Parenting in the Military | New Parents
Welcome to parenthood. Parenting can be the most rewarding and challenging job you’ll likely have. As a warrior, you’re trained to depend on a team and leave no service member behind.
Raising a child can be the most exhilarating of adventures. It can also be exhausting, overwhelming or relentless — sometimes all at the same time.
The New Parent Support Program helps military parents, including expectant parents, transition successfully into parenthood and provides a nurturing environment for their children.
The way your child communicates will change a lot between birth and the age of five, and children have a language of their own. Knowing what to expect can help you understand and respond to your child in meaningful ways.
From new parent support assistance to newsletters packed with information, military parents have access to numerous resources to make your job of raising kids a little easier and a lot more fun.
If you’re getting ready to welcome a new baby or are currently parenting a young child, you may be ready to lean on your support system. Parenting is an adventure – but it’s not one to be taken alone. New military parents need back-up from their family, friends, unit and the entire military community.
For many years, colorful Sesame Street characters like Elmo and Big Bird have helped children learn while having fun. The Department of Defense has drawn on these familiar friends to help children ages 2-6 through the milestones of relocations, deployments, transitions and more.
The birds and the bees. It can be a tough conversation for any parent to have with their children. Rather than avoiding it, prepare early by understanding the childhood stages of healthy sexual growth. Understanding their development stages can better prepare you for “the conversation” and any questions they may ask you about gender, sexuality and relationships along the way.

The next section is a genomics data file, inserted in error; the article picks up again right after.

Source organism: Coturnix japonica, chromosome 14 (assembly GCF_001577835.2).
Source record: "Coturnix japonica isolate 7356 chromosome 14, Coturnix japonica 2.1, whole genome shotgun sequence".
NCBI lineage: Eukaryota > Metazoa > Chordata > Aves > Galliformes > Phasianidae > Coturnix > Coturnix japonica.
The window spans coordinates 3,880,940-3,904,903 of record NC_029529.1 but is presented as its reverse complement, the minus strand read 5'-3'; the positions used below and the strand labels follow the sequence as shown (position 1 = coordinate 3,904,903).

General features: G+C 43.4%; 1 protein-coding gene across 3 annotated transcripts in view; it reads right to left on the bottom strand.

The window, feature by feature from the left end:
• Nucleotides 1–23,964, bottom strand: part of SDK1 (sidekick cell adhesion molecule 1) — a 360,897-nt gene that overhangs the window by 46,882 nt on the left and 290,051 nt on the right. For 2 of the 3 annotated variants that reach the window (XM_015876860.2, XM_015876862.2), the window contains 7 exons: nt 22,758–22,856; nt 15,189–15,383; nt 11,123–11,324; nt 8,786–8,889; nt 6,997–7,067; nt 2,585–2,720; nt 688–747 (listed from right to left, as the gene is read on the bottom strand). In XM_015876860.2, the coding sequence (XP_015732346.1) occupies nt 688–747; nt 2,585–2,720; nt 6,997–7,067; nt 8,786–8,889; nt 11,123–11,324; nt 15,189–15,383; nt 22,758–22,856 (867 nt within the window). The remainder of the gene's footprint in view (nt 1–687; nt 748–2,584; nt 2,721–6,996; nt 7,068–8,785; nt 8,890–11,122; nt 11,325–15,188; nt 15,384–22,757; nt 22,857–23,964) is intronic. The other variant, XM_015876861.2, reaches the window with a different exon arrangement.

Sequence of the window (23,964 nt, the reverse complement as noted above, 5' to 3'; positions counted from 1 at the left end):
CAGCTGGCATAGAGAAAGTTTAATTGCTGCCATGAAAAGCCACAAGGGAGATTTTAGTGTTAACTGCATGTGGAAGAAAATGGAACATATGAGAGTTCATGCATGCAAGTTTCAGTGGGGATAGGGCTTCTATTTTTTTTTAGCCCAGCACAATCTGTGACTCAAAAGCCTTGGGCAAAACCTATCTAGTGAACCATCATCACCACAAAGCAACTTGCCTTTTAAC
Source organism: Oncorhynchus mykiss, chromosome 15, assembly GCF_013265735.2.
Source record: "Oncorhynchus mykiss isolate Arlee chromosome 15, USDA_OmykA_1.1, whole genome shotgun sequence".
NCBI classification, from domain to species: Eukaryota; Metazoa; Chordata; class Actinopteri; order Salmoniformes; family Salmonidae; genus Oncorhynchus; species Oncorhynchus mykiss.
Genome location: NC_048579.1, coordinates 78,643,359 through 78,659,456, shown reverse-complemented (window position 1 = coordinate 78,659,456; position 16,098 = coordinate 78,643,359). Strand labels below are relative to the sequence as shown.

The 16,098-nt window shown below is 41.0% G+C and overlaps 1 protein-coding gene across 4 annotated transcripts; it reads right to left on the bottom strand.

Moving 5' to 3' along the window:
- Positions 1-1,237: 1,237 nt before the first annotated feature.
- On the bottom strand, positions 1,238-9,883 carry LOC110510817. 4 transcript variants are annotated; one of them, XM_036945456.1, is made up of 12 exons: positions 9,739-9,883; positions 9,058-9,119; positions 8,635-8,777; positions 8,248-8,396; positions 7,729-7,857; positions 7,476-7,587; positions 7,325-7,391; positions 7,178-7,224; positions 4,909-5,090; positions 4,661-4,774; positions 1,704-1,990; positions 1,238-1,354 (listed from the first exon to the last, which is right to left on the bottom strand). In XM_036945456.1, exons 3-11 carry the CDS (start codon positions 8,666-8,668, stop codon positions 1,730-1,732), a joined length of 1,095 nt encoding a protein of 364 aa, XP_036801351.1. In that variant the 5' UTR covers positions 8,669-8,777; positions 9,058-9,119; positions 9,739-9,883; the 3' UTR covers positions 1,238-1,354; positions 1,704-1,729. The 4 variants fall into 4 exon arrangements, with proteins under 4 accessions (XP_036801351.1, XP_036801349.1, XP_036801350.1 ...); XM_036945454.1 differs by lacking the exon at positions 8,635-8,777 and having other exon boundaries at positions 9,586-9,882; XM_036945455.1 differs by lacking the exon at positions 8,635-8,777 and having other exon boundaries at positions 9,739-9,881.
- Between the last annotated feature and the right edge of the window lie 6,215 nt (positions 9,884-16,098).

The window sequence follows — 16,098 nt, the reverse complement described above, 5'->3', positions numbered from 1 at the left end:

As a parent, being aware of factors that can impact your child’s well-being – even into adulthood – is mission-critical. Research shows that when a child has a secure bond or attachment with their parent or caregiver, they can better manage stress.
Children change quickly. Suddenly your sleeping infant is an independent 3-year-old. Before you know it, your kid is off to high school.
One of the easiest ways for military parents to keep your children safe – and avoid the possibility of Sudden Infant Death Syndrome, or SIDS – is to arrange for a safe sleep place before your infant comes home from the hospital.
The best way for military families to show children healthy boundaries is to model it yourself – both with them and with other adults. Here’s a list of some common ways you can help your children learn to build this resilient skill in everyday family life.
Exercise is important to your overall health and a big part of being in the military. But anyone who has children knows it’s hard to squeeze in time to exercise when the kids are around. Here’s an idea: why not include your kids in your home workout?
While the "baby blues" are common for many women after giving birth, some women face a more prolonged and serious period of depression. If your feelings of sadness or anxiety do not go away, you may be suffering from postpartum depression.